Posted by Susan Doll on August 12, 2013
Obituaries for actress Karen Black, who died at 74 on August 8 from a rare form of cancer, tended to sum up her contribution to American cinema by noting her Oscar-nominated role as Rayette Dipesto in Five Easy Pieces. Rayette represented the kind of over-ripe, emotionally vulnerable woman that was Black’s forte and a character type that fit the contradictions of the sexual revolution of the 1970s. Characters like Rayette may have been sexually liberated but they were still trapped by the emotional pain inflicted by their male companions—the easy riders and raging bulls who rebelled against the establishment.
And, yet, Black’s distinctive beauty and spontaneous approach to acting gave her a broader range than suggested by the obits that used Rayette Dipesto as a touchstone for her career. As much as I liked Baz Luhrmann’s recent The Great Gatsby, Black’s from-the-gut performance as earthy, desperate Myrtle Wilson in the 1974 version completely overshadows Isla Fisher’s turn in the same role. And, Black proved to be deft at comedy playing opposite William Devane in Alfred Hitchcock’s last film, Family Plot. Black worked for several directors of the Film School Generation—Robert Rafelson, Robert Altman, Francis Coppola, Ivan Passer, and John Schlesinger—as well as for Hollywood veterans such as Hitchcock, Ernest Lehman, and Jack Clayton.
I became a fan of Karen Black after I saw her in Trilogy of Terror, a made-for-TV omnibus of horror stories directed by Dan Curtis and written by Richard Matheson. Black stars as the lead in all three tales, including the episode titled “Prey.” The most famous of the three stories, “Prey” features Black as a woman who brings home a Zuni fetish doll that stalks her around her apartment. The actress appeared in a handful of notable made-for-tv horror films and series during the 1970s (Circle of Fear; The Strange Possession of Mrs. Oliver), most of which were written by Matheson or directed by Dan Curtis. Curtis is well known to a generation of horror fans for The Night Stalker, The Night Strangler, Trilogy of Terror, and the original Dark Shadows series.
My favorite collaboration between Black and Curtis is Burnt Offerings, released theatrically in 1976. Black costars with Oliver Reed as Marian and Ben Rolf, a couple who rent a large, secluded mansion from an oddball brother and sister. Eileen Heckart stars as the sister, Roz Allardyce, while Burgess Meredith chews the scenery as her brother, Arthur. Ben is unsettled by the pair, but Marian is charmed by their devotion to their house. Rent for the huge estate is unusually low, but the catch is that the Rolfs must care for Mother Allardyce, who never leaves the attic rooms of the main house. Ben acquiesces to Marian’s intense desire to live in the mansion, and they move in with their son, David, and Ben’s Aunt Elizabeth, played by Bette Davis. The house looks dilapidated at first, which offends Marian, who remarks more than once, “What a waste.” Unlike her eccentric characters in well-known gothic horror films of the 1960s, Davis’s Aunt Elizabeth is a hip, modern-day senior citizen, who paints, hikes, and keeps up with her young nephew. Smartly dressed with a stylish bob, she also smokes, drinks, and has “lecherous thoughts,” as she likes to joke.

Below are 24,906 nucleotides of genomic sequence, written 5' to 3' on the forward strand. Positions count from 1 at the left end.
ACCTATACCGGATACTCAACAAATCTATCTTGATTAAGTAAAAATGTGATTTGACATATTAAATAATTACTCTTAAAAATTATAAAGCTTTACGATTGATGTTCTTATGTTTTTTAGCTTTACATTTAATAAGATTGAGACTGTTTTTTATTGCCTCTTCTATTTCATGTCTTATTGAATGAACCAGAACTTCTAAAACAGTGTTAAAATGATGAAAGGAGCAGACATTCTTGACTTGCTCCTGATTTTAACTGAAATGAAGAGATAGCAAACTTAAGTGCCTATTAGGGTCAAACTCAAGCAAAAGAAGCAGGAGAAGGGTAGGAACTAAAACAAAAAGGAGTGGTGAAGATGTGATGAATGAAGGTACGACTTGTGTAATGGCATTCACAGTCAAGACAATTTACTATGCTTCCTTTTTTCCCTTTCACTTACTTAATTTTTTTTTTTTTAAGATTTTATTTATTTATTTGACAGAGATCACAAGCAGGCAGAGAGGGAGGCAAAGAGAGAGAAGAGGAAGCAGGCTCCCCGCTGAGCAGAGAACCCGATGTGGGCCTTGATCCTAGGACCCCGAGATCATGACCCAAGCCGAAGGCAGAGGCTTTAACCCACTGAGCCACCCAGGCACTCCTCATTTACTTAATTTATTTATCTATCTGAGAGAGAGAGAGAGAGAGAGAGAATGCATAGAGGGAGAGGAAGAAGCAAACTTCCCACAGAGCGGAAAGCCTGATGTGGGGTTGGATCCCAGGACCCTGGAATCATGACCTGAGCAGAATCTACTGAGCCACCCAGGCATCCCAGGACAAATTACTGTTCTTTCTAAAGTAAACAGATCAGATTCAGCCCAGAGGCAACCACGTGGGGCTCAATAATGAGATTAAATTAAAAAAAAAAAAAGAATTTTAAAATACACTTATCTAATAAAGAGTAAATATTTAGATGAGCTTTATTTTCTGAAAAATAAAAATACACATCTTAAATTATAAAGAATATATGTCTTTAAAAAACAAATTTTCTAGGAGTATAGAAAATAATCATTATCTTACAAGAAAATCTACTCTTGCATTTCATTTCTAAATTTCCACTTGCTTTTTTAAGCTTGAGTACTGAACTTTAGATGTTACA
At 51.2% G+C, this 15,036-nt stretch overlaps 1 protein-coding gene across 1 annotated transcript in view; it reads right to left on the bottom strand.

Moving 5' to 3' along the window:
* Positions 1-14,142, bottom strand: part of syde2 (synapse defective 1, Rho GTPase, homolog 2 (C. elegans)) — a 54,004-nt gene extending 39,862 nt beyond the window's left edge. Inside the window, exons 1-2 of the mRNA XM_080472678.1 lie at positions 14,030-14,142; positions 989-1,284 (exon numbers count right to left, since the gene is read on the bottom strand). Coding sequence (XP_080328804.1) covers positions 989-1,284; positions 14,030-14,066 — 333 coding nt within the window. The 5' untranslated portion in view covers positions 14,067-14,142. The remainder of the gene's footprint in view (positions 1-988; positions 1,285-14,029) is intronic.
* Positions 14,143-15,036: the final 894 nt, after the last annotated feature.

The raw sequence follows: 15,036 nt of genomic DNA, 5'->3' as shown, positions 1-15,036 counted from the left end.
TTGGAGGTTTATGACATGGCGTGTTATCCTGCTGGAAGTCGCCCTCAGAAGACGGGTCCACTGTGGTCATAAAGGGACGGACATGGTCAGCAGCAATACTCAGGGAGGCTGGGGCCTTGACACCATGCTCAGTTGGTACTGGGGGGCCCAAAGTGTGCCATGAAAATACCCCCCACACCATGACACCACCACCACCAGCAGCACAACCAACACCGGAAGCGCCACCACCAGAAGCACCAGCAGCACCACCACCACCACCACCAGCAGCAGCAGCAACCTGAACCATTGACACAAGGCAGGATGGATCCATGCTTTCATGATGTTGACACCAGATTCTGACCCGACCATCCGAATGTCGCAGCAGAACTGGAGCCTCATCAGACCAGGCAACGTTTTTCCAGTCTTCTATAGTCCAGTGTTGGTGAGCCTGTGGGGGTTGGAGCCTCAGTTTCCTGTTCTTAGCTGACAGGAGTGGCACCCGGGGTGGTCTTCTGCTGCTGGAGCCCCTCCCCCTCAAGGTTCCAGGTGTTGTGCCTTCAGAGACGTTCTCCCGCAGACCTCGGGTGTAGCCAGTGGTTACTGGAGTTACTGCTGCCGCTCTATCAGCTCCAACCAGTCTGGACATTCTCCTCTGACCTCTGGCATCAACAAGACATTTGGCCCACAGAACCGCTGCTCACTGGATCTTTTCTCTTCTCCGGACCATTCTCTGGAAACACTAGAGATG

The Rolfs are a happy family, who support each others’ talents and accomplishments—until the house begins to drive them apart and suck the life out of them. Marian becomes attached to the mysterious Mrs. Allardyce—who is never shown—and obsessed with the old woman’s collection of framed photographs and memorabilia. Her alienation from her family is suggested in a scene in which she lovingly stares at the people in the photographs while her son repeatedly calls for her to join everyone at the pool. In the meantime, Aunt Elizabeth begins to change: Her hair turns gray; she no longer has the energy to play with David; and she takes on the aches and pains of an elderly woman. The house drives a wedge between family members: Ben almost drowns David during a playful encounter in the pool; Marian no longer wants to make love to her husband. Ben begins to have nightmares about his mother’s funeral in which a creepy chauffeur with an evil sneer seems to foreshadow some horrific event.